Yackandandah is a former gold mining town in northeast Victoria between Beechworth and Wodonga. It is an attractive historic village situated in a valley amidst a series of substantial hills. The name Yackandandah is said to have derived from two Aboriginal words meaning “rock” and “water-hole” which relate to one large rock sitting on top of another in what is now known as Yackandandah Creek. It has also been claimed that Yackandandah means “country of hills“. The town is affectionately known as “Yack” though in more recent times, it has increasingly been referred to as the “Dandah” by its younger residents.
The streetscape is largely unchanged from its heyday as a goldmining town. Many of the buildings, dating back to the mid and late 1800s, are genuinely historic and attractive, so much so that the entire commercial centre, known as the Yackandandah Conservation Area, has been classified by the National Trust.
The main street, High Street, is lined with shady English trees (some planted in the 19th century), verandahs, tea houses, galleries, a couple of country pubs, some gracious churches and an increasing number of antique shops.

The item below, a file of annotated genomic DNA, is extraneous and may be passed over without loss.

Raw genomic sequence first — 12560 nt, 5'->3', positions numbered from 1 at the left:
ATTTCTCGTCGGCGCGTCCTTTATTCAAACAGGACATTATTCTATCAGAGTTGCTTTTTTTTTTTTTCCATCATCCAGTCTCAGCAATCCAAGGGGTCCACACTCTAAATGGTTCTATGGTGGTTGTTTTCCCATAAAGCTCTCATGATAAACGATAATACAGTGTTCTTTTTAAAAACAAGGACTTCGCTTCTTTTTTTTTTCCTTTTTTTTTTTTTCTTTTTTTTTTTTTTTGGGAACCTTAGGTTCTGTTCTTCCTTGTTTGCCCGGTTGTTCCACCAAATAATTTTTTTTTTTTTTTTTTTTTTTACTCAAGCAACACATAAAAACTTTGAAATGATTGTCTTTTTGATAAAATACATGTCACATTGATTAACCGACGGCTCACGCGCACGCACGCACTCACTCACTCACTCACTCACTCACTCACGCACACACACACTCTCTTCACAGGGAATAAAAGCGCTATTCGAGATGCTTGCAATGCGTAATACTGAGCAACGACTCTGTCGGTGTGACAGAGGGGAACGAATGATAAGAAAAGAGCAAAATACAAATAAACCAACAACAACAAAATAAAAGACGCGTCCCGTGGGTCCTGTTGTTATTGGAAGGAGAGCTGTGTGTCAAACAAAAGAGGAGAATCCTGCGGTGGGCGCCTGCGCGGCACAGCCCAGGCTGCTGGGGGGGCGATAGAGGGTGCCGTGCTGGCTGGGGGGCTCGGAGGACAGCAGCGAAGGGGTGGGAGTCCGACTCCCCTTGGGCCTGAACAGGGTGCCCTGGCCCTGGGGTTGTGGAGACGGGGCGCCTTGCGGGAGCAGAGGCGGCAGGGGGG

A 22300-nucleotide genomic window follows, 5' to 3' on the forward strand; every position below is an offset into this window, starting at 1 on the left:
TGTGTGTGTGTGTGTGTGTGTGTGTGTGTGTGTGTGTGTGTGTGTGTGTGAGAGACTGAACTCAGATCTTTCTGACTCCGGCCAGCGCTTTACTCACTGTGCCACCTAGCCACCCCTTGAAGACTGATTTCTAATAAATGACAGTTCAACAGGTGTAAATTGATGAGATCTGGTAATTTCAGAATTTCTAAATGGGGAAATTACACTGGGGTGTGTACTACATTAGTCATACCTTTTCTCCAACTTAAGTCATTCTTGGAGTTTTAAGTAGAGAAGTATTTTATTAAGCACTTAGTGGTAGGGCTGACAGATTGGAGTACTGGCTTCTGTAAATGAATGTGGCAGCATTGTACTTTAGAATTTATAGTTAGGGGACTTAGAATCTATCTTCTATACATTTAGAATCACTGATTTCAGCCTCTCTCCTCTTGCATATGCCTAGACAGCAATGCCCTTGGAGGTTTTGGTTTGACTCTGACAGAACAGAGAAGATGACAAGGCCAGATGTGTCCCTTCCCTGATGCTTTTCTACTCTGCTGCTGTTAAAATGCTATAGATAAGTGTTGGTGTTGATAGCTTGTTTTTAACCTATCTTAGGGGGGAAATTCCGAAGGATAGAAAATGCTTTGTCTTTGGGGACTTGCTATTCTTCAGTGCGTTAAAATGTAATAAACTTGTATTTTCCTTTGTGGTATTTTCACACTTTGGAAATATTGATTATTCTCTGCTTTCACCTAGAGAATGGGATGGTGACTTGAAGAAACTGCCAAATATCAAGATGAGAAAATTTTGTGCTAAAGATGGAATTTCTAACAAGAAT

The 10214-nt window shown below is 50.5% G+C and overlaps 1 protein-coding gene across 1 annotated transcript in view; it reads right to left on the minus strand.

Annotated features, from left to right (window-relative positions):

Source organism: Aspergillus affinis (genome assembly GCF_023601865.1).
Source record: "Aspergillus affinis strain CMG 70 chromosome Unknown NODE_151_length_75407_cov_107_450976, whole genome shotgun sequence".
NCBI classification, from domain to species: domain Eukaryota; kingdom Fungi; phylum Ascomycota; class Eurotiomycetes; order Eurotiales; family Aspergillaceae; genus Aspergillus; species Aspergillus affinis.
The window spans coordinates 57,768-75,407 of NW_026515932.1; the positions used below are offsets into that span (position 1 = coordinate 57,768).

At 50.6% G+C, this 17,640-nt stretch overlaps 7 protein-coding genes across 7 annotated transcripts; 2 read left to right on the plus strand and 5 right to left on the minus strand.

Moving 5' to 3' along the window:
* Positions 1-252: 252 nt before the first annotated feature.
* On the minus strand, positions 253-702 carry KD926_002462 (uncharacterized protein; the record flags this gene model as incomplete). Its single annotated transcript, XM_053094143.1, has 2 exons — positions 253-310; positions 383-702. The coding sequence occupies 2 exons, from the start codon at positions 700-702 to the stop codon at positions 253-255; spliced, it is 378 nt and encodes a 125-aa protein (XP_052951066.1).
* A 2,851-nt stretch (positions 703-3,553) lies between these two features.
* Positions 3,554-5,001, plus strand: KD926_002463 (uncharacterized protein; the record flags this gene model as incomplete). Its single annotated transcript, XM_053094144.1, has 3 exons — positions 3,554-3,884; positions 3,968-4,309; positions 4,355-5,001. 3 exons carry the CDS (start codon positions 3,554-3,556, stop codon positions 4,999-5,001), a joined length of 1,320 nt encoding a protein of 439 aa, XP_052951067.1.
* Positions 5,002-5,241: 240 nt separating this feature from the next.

Deciduous trees line many of the town’s streets which are particularly colourful during autumn. The local information centre is located on High Street in the old Athenaeum – an institution for the promotion of scientific or literary learning which often takes the form of a library and reading room. The Classical Revival building was erected in 1878 with a strong classical facade, pediment and columns. It was once the social and intellectual centre of the town, housing 3000 books and two reading rooms.
On the same side of the road as the Athenaeum, a little further east, is the stone Bank of Victoria building (1860) which now houses the Yackandandah and District Historical Society. It consists of the bank and the manager’s residence (1850s). Banking ceased in 1893.
West of the Athenaeum along High St on the corner with Wellsford St is the post office. The original post office (Yackandandah’s first public building) was a timber structure. Half of the present building dates from 1863. Additions were made in 1887.
Yackandandah has been featured in numerous Australian period films such as the telemovie “The Far Country” and was used for the filming of the 2003 movie “Strange Bedfellows“(starring Michael Caton and Paul Hogan). The film director and writer Dean Murphy grew up in nearby Kergunyah, which is 38 km away and spent much of his childhood in and around Yackandandah. Nearly everyone in Yackandandah has appeared in the movie.
Yackandandah is also home to the annual Yackandandah Folk Festival which attracts local, Australian and international artists.